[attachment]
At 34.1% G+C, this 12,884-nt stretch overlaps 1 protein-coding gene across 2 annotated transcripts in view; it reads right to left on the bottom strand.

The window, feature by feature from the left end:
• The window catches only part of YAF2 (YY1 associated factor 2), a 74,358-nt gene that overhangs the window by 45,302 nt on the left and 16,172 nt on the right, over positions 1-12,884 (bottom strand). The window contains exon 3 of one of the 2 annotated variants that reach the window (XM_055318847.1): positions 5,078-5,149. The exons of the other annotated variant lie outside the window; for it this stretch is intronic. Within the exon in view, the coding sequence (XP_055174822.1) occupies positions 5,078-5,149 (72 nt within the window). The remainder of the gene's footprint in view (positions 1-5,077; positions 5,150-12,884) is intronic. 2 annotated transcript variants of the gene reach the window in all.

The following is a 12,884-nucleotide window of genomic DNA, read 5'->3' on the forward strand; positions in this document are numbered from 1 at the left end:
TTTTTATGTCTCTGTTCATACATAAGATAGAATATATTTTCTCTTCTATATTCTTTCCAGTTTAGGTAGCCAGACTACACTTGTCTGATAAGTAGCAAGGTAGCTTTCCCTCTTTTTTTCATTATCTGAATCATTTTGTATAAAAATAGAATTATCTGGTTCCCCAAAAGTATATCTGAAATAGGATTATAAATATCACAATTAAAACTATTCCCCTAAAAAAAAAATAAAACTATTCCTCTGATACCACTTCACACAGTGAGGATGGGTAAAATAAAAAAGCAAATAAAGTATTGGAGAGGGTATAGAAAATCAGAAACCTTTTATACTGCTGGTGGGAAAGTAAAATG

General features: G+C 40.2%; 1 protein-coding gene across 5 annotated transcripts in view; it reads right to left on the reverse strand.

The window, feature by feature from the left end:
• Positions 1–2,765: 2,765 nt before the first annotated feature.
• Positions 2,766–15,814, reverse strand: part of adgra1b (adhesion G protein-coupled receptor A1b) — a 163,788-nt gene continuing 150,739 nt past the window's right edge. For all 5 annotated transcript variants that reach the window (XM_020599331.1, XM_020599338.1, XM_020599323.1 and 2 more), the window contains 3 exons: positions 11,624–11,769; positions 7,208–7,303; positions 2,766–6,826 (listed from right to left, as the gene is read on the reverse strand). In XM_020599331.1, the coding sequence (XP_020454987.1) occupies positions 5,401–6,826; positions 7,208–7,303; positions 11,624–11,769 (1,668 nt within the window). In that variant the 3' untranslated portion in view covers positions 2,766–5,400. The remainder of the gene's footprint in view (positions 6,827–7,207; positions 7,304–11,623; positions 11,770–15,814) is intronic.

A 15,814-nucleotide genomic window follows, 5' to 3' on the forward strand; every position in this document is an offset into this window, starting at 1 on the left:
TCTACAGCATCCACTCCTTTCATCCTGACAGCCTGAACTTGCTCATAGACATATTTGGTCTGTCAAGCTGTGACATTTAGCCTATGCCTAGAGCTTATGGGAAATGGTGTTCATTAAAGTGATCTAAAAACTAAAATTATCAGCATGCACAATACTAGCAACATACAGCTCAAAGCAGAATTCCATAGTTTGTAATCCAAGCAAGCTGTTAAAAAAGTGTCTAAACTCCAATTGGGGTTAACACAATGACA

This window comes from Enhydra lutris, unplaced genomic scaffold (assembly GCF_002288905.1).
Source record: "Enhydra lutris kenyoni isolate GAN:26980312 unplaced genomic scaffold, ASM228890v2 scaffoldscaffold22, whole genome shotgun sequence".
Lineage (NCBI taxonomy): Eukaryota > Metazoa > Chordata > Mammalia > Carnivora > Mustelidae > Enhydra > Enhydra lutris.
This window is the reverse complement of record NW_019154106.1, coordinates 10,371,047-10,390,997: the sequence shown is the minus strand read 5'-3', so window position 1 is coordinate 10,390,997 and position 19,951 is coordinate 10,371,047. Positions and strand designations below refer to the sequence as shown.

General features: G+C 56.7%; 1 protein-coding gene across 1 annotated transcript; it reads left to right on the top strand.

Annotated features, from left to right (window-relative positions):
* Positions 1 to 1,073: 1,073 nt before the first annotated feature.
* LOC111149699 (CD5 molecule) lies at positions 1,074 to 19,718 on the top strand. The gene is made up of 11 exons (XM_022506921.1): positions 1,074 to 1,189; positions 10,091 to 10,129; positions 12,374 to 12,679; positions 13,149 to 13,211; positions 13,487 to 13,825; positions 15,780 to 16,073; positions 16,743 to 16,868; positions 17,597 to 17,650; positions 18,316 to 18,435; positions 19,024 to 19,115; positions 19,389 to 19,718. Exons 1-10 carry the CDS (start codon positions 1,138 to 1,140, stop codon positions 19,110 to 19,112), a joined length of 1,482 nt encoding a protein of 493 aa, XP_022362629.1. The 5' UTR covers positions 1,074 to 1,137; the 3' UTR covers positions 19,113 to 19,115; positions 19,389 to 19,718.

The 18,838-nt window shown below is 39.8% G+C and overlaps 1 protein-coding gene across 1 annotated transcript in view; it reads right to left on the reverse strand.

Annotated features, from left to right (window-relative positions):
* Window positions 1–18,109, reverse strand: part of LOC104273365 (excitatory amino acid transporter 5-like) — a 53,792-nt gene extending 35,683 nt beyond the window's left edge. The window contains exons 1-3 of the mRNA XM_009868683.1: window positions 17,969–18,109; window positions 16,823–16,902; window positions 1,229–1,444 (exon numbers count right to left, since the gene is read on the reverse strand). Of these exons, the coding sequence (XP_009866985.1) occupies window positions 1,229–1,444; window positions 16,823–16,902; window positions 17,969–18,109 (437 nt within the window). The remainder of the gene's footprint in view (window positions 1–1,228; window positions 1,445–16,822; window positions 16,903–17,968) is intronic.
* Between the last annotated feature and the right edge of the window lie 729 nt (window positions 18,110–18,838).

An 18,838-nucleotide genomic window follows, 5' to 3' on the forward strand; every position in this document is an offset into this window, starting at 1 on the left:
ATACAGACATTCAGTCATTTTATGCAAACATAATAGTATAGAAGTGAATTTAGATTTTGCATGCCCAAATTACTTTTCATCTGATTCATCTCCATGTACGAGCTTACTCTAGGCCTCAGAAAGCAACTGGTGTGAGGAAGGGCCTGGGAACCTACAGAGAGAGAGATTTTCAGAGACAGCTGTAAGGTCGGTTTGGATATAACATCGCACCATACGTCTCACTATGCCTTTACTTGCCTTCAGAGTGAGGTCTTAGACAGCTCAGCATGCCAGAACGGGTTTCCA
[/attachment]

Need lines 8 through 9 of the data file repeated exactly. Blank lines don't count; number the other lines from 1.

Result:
• Positions 1–2,765: 2,765 nt before the first annotated feature.
• Positions 2,766–15,814, reverse strand: part of adgra1b (adhesion G protein-coupled receptor A1b) — a 163,788-nt gene continuing 150,739 nt past the window's right edge. For all 5 annotated transcript variants that reach the window (XM_020599331.1, XM_020599338.1, XM_020599323.1 and 2 more), the window contains 3 exons: positions 11,624–11,769; positions 7,208–7,303; positions 2,766–6,826 (listed from right to left, as the gene is read on the reverse strand). In XM_020599331.1, the coding sequence (XP_020454987.1) occupies positions 5,401–6,826; positions 7,208–7,303; positions 11,624–11,769 (1,668 nt within the window). In that variant the 3' untranslated portion in view covers positions 2,766–5,400. The remainder of the gene's footprint in view (positions 6,827–7,207; positions 7,304–11,623; positions 11,770–15,814) is intronic.